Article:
·         If any amount is ingested, contact your local poison center for additional information. 
Check out this video on glow stick safety from our West Texas Regional Poison Center:

Remember the TPCN is here to provide free and confidential information and treatment advice 24-hours a day, seven days a week, including holidays! If you have any questions, please do not hesitate to contact us at 1-800-222-1222.

Friday, October 6, 2017

TPCN Spotlight: Specialist in Poison Information Serena Frederick

1. Tell me your history with poison control and how you became a SPI.

My name is Serena Frederick and I am a Specialist of Poison Information II, Certified (C-SPI II) at the Southeast Texas Poison Center in Galveston, Texas.  I have worked here since January 2011 "this time" but actually worked here for a 6 month period in 1987.  I am a Registered Nurse, and have been in Nursing for a total of 33 years now and have nursing experience in Critical Care, Psychiatry, Orthopedic Surgery, and Reproductive Endocrinology. In 1987 I was not "seasoned enough" and had not enough life and work experience to feel like I would be able to contribute to the Poison Center, so went back to inpatient nursing after 6 months here.  I am now "seasoned" , and with the advent of technology have been able to fulfill the requirements of the role and the needs of the Center by making this part of my nursing career, coming back and making it a win-win-win for Center-Self-Client.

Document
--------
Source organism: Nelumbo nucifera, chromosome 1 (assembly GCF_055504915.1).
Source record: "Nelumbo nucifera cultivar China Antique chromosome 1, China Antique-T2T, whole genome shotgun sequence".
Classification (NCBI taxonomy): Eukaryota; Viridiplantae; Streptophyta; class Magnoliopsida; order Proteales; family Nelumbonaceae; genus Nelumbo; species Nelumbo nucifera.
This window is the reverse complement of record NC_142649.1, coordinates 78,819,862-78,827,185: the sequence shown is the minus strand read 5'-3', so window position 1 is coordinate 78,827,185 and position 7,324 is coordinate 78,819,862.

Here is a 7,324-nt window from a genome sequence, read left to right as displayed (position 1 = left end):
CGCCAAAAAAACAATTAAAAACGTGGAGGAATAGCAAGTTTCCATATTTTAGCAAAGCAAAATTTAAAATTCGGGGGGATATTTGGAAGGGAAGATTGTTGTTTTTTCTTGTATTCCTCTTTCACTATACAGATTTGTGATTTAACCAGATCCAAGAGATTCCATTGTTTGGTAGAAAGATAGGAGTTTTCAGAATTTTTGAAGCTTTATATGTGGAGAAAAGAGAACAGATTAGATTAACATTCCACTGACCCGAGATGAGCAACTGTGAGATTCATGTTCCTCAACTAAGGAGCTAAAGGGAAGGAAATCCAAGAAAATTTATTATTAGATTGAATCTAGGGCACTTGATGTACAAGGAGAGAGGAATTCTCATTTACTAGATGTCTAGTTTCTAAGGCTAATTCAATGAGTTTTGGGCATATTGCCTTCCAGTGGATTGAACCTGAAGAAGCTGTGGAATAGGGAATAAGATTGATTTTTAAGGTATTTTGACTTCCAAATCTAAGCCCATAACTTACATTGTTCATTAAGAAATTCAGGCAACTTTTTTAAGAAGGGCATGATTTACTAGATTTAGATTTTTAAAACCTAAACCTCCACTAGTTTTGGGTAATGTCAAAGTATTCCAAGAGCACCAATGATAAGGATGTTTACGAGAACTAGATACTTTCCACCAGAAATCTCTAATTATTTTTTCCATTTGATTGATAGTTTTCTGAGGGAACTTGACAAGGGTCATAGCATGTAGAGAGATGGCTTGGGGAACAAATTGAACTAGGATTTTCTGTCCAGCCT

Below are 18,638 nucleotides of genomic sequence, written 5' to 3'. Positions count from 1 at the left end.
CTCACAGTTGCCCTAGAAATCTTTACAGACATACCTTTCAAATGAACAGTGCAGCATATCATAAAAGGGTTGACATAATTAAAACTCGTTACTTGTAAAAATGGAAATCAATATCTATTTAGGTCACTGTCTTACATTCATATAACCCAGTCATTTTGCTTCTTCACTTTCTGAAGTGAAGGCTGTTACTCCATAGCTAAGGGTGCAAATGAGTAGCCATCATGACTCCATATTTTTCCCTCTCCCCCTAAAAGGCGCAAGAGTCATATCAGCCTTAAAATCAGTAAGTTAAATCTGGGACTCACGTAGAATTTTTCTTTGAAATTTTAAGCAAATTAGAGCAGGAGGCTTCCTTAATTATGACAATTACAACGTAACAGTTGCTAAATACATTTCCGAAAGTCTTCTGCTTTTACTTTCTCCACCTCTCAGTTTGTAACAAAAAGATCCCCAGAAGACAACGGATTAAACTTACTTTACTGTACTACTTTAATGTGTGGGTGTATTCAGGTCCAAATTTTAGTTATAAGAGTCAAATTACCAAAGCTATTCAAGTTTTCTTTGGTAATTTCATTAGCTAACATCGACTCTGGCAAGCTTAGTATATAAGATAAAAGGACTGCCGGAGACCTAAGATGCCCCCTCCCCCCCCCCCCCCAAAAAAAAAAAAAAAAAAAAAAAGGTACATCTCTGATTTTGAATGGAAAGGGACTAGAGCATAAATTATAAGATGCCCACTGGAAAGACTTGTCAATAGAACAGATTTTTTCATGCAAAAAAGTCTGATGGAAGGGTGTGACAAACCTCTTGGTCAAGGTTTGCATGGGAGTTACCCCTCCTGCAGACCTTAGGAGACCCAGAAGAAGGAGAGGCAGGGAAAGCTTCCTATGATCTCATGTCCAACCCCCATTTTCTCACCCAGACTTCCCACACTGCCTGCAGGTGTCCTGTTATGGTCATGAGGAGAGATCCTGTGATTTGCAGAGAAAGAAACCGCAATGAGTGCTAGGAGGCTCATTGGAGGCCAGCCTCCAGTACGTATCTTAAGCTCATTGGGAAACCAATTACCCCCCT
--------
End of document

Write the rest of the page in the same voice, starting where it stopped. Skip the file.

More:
2. I’m sure you hear a lot of interesting stories when answering calls, but what is one story that sticks out in your head that might have been scary, but turned out funny and/or everything worked out after the call.

There are so VERY many cases and stories and calls that come through that are memorable.  Some have been scary (ER code in progress, EMS on scene, multiple exposures at the same time) and others have been "lighter" in their nature.  The calls that are most memorable though are the ones where the client on the receiving end of the call relates to you how much better they feel after talking with you, how you helped them to calm down during their event, how you have made a difference in their experience and led them to understanding.